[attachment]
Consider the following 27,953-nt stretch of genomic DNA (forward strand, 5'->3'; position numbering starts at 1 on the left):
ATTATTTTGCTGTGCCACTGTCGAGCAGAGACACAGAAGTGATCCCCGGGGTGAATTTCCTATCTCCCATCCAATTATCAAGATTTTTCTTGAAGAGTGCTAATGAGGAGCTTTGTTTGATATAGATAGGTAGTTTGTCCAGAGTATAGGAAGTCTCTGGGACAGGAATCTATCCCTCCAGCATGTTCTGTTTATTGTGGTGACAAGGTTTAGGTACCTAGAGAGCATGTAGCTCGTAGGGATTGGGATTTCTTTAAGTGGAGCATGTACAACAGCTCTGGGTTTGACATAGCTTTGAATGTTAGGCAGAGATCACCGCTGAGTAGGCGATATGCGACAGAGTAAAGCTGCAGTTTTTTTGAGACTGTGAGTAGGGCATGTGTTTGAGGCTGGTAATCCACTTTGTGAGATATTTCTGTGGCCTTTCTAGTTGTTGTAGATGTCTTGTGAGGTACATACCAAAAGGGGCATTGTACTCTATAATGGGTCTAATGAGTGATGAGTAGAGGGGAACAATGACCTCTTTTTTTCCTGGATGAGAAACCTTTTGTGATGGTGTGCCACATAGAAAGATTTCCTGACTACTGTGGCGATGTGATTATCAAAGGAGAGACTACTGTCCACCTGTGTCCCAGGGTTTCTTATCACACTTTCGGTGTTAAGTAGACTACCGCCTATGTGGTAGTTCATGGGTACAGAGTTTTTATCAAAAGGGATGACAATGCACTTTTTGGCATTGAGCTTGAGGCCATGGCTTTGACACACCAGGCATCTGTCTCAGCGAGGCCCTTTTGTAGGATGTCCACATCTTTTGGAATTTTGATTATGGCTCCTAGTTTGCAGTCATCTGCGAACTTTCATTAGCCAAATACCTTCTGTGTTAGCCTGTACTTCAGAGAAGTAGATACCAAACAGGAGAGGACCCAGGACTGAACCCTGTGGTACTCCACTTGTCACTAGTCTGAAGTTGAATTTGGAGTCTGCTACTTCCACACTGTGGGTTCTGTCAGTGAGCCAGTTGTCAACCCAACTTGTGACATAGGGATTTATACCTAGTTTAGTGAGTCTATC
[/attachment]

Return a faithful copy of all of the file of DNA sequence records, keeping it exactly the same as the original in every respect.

Consider the following 27,953-nt stretch of genomic DNA (forward strand, 5'->3'; position numbering starts at 1 on the left):
ATTATTTTGCTGTGCCACTGTCGAGCAGAGACACAGAAGTGATCCCCGGGGTGAATTTCCTATCTCCCATCCAATTATCAAGATTTTTCTTGAAGAGTGCTAATGAGGAGCTTTGTTTGATATAGATAGGTAGTTTGTCCAGAGTATAGGAAGTCTCTGGGACAGGAATCTATCCCTCCAGCATGTTCTGTTTATTGTGGTGACAAGGTTTAGGTACCTAGAGAGCATGTAGCTCGTAGGGATTGGGATTTCTTTAAGTGGAGCATGTACAACAGCTCTGGGTTTGACATAGCTTTGAATGTTAGGCAGAGATCACCGCTGAGTAGGCGATATGCGACAGAGTAAAGCTGCAGTTTTTTTGAGACTGTGAGTAGGGCATGTGTTTGAGGCTGGTAATCCACTTTGTGAGATATTTCTGTGGCCTTTCTAGTTGTTGTAGATGTCTTGTGAGGTACATACCAAAAGGGGCATTGTACTCTATAATGGGTCTAATGAGTGATGAGTAGAGGGGAACAATGACCTCTTTTTTTCCTGGATGAGAAACCTTTTGTGATGGTGTGCCACATAGAAAGATTTCCTGACTACTGTGGCGATGTGATTATCAAAGGAGAGACTACTGTCCACCTGTGTCCCAGGGTTTCTTATCACACTTTCGGTGTTAAGTAGACTACCGCCTATGTGGTAGTTCATGGGTACAGAGTTTTTATCAAAAGGGATGACAATGCACTTTTTGGCATTGAGCTTGAGGCCATGGCTTTGACACACCAGGCATCTGTCTCAGCGAGGCCCTTTTGTAGGATGTCCACATCTTTTGGAATTTTGATTATGGCTCCTAGTTTGCAGTCATCTGCGAACTTTCATTAGCCAAATACCTTCTGTGTTAGCCTGTACTTCAGAGAAGTAGATACCAAACAGGAGAGGACCCAGGACTGAACCCTGTGGTACTCCACTTGTCACTAGTCTGAAGTTGAATTTGGAGTCTGCTACTTCCACACTGTGGGTTCTGTCAGTGAGCCAGTTGTCAACCCAACTTGTGACATAGGGATTTATACCTAGTTTAGTGAGTCTATC